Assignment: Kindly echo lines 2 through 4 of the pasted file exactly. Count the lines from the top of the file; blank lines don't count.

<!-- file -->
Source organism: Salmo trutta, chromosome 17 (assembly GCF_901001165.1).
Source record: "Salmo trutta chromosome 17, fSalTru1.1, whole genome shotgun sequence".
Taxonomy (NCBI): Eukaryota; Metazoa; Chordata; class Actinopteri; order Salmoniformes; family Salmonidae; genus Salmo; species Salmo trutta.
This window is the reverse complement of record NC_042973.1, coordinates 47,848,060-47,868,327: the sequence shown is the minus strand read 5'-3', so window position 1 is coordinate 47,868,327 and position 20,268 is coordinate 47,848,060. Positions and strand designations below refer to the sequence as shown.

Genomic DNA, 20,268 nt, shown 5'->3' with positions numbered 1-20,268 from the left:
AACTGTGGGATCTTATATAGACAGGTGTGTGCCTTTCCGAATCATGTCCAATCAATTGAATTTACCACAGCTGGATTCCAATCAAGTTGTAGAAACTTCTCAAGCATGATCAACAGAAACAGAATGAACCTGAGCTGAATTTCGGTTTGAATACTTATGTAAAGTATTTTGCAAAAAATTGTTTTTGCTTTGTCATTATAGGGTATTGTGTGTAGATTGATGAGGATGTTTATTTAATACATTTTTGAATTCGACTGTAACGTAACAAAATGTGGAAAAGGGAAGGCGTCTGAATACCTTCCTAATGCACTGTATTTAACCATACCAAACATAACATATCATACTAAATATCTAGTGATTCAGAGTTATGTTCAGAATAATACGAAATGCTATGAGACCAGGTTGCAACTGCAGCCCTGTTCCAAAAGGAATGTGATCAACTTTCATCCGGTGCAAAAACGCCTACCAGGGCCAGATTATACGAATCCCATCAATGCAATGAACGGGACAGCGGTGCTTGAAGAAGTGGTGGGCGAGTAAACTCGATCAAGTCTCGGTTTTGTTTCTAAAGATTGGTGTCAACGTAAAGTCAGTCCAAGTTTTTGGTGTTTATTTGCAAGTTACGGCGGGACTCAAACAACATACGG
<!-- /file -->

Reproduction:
Source record: "Salmo trutta chromosome 17, fSalTru1.1, whole genome shotgun sequence".
Taxonomy (NCBI): Eukaryota; Metazoa; Chordata; class Actinopteri; order Salmoniformes; family Salmonidae; genus Salmo; species Salmo trutta.
This window is the reverse complement of record NC_042973.1, coordinates 47,848,060-47,868,327: the sequence shown is the minus strand read 5'-3', so window position 1 is coordinate 47,868,327 and position 20,268 is coordinate 47,848,060. Positions and strand designations below refer to the sequence as shown.